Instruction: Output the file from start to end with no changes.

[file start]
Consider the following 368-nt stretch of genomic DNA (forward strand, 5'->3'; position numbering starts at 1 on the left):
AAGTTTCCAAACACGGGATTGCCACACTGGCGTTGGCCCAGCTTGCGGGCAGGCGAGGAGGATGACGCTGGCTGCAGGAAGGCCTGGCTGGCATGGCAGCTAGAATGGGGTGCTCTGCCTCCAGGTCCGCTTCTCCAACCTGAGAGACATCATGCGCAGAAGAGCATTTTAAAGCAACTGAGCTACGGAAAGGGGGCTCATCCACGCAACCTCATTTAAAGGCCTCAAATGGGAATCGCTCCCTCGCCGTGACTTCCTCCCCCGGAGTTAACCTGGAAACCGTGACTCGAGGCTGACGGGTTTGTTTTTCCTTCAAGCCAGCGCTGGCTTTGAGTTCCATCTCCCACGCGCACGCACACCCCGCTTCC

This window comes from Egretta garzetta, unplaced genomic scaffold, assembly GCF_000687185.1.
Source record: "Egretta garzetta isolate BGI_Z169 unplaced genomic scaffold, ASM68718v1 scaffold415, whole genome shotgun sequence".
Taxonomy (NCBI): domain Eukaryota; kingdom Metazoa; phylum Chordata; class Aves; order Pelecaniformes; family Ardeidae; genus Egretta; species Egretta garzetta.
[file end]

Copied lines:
Consider the following 368-nt stretch of genomic DNA (forward strand, 5'->3'; position numbering starts at 1 on the left):
AAGTTTCCAAACACGGGATTGCCACACTGGCGTTGGCCCAGCTTGCGGGCAGGCGAGGAGGATGACGCTGGCTGCAGGAAGGCCTGGCTGGCATGGCAGCTAGAATGGGGTGCTCTGCCTCCAGGTCCGCTTCTCCAACCTGAGAGACATCATGCGCAGAAGAGCATTTTAAAGCAACTGAGCTACGGAAAGGGGGCTCATCCACGCAACCTCATTTAAAGGCCTCAAATGGGAATCGCTCCCTCGCCGTGACTTCCTCCCCCGGAGTTAACCTGGAAACCGTGACTCGAGGCTGACGGGTTTGTTTTTCCTTCAAGCCAGCGCTGGCTTTGAGTTCCATCTCCCACGCGCACGCACACCCCGCTTCC

This window comes from Egretta garzetta, unplaced genomic scaffold, assembly GCF_000687185.1.
Source record: "Egretta garzetta isolate BGI_Z169 unplaced genomic scaffold, ASM68718v1 scaffold415, whole genome shotgun sequence".
Taxonomy (NCBI): domain Eukaryota; kingdom Metazoa; phylum Chordata; class Aves; order Pelecaniformes; family Ardeidae; genus Egretta; species Egretta garzetta.